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May 10, 2017 - Mayfair is Britain's longest surviving men's soft porn magazine (if we disregard Penthouse, which launched in London the same year but soon.
See for tips on how to improve this article. (Rated Start-class, Mid-importance) Pornography Wikipedia:WikiProject Pornography Template:WikiProject Pornography Pornography articles. Contents • • • • • • • • Accuracy [ ] Hi, Edits have been made to this page by people who don't seem to know what they're talking about! I come today to re-read the entry I wrote and find that half of what I wrote has been replaced with INCORRECT details! I found all these details about Mayfair's history from an interview with Mayfair's founder Kenneth Bound in Vol 35 No 1 of the magazine, so I'm not just making this up!! Going to change it all back now.
Can I ask that people please know their subject before editing pages on Wikipedia? -- 15:35, 18 December 2005 (UTC) Link to password-protected site [ ] Should the link to the fan site be left now that it requires a password? 22:07, 12 April 2006 (UTC) No. The Mayfair Files fan site closed permanently on 10th March 2006, as did all the other sections of that site, so I'm removing the link. 18:53, 1 June 2006 (UTC) HISTORY OF MAYFAIR MAGAZINE WANTED If you are an expert on the history of Mayfair Magazine - please could you email Kim at takeawaymedia.co.uk We are currently researching a television programme for the BBC and are interested in info about the history of Mayfair and Top Shelf Mags in the late 1960s and 1970s. We are researching this subject until 16th Feb 2007. Please only get in touch up until that date.
Many thanks So what happened to this project, there is nothing on that website? () 13:16, 8 January 2012 (UTC) Legal issues [ ] In the Legal Issues paragraph, it says that it is now illegal for 16 or 17 year olds to appear nude in the media. I thought that under 18's could appear as long as they had their parents written permission.
Can anyone clear this up? 08:57, 16 June 2007 (UTC) The defined an to apply to someone aged under 16. Simple possession of such photographs was not an offence until 1988. The raised the age to 18.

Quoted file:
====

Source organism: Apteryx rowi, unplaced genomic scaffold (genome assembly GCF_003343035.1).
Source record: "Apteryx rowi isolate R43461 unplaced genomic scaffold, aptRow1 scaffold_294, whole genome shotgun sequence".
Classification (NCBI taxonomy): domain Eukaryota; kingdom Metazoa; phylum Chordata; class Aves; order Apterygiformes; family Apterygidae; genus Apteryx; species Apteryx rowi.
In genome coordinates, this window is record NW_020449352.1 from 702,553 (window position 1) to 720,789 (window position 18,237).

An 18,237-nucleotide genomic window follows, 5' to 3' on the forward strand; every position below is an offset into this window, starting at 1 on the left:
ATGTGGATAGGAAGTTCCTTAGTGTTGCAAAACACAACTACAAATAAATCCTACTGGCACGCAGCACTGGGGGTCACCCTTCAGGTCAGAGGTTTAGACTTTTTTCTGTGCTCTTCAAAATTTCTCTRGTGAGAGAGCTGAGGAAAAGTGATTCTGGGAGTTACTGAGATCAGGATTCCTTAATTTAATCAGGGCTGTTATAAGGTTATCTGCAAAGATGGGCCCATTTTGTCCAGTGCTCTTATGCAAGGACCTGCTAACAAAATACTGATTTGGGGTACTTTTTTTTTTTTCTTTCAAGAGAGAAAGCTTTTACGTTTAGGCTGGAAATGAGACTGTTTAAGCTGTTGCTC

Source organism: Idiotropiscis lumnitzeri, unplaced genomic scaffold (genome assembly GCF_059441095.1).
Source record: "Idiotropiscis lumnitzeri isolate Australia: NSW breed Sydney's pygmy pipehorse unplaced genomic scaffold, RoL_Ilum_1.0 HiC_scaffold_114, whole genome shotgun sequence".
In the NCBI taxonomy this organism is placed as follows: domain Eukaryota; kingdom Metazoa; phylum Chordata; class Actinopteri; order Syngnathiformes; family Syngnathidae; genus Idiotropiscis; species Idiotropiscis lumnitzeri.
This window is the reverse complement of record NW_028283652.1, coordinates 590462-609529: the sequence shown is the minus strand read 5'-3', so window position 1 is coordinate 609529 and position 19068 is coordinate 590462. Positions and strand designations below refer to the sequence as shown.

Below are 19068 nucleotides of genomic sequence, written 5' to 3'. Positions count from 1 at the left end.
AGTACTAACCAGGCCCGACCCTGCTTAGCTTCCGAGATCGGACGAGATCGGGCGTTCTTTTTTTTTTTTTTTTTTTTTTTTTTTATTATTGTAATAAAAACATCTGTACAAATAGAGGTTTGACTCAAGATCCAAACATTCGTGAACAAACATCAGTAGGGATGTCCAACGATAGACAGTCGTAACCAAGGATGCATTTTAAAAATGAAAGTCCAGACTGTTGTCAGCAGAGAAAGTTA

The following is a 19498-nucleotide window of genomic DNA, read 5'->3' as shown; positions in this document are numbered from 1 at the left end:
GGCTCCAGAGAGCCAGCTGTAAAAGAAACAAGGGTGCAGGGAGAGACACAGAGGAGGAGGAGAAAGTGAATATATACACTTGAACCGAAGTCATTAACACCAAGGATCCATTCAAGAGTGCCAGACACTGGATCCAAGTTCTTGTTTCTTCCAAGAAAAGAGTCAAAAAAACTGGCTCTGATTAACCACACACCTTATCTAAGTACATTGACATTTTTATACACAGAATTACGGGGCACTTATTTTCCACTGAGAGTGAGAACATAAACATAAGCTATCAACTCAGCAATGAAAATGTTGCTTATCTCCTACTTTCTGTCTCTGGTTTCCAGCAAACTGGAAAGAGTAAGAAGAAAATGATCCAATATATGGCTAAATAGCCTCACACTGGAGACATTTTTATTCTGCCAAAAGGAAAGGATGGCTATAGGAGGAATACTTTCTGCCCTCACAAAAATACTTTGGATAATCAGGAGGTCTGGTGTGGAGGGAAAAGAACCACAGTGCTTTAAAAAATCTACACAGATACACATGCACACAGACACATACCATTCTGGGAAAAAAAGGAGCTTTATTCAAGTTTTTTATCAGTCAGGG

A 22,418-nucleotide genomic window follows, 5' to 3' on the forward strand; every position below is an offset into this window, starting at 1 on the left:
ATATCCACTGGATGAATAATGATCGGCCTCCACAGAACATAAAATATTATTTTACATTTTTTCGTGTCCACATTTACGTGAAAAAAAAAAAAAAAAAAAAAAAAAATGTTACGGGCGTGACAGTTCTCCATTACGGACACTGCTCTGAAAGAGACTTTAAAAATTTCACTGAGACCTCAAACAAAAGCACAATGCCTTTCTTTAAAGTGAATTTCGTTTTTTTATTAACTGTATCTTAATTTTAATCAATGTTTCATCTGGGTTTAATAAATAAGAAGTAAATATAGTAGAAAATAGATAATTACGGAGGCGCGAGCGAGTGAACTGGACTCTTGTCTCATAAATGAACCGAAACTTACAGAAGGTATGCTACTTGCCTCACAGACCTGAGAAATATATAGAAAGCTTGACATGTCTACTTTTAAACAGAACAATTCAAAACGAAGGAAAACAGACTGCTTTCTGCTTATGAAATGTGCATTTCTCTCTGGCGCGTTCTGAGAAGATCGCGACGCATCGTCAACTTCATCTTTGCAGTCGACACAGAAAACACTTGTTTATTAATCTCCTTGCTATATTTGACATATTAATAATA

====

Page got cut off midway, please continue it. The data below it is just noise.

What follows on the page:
20:47, 16 June 2007 (UTC) Fair use rationale for Image:Mayfair 11 12.JPG [ ].
• Units • μg = • mg = • IU = †Percentages are roughly approximated using for adults. Source: Cream cheese is a soft, usually mild-tasting made from. Stabilizers such as and are typically added in industrial production. Defines cream cheese as containing at least 33% with a moisture content of not more than 55%, and a range of 4.4 to 4.9. Similarly, under Canadian Food and Drug Regulations cream cheese must contain at least 30% milk fat and a maximum of 55% moisture.
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In other countries, it is defined differently and may need a considerably higher fat content. Cream cheese is not naturally matured and is meant to be consumed fresh, so it differs from other soft cheeses such as. It is more comparable in taste, texture, and production methods to. Contents • • • • • • • Origin [ ] Europe [ ] Early types of cream cheese are mentioned in England as early as 1583 and in France as early as 1651. Recipes are recorded soon after 1754, particularly from and the southwest of England. United States [ ] Recipes for cream cheese can be found in U.S.
Cookbooks and newspapers beginning in the mid-18th century. By the 1820s, dairy farms in the vicinity of and had gained a reputation for producing the best examples of this cheese. Cream cheese was produced on family farms throughout the country, so quantities made and distributed were typically small. Around 1873 William A. Lawrence, a dairyman in, was the first to mass-produce cream cheese. In 1872, he purchased a factory.
By adding cream to the process, he developed a richer cheese that he called “cream cheese”. In 1877 Lawrence created the first brand of cream cheese: its logo was a silhouette of a cow followed by the words 'Neufchatel & Cream Cheese'.
In 1879, to build a larger factory, Lawrence entered into an arrangement with Samuel S. Durland, another Chester merchant. In 1880, Alvah Reynolds, a New York cheese distributor, began to sell the cheese of Lawrence & Durland and called it 'Philadelphia Cream Cheese'.
By the end of 1880, faced with increasing demand for his Philadelphia-brand cheese, Reynolds turned to Charles Green, a second Chester dairyman, who by 1880 had been manufacturing cream cheese as well. Some of Green’s cheese was also sold under the Philadelphia label. In 1892 Reynolds bought the Empire Cheese Co. Of, to produce cheese under his 'Philadelphia' label.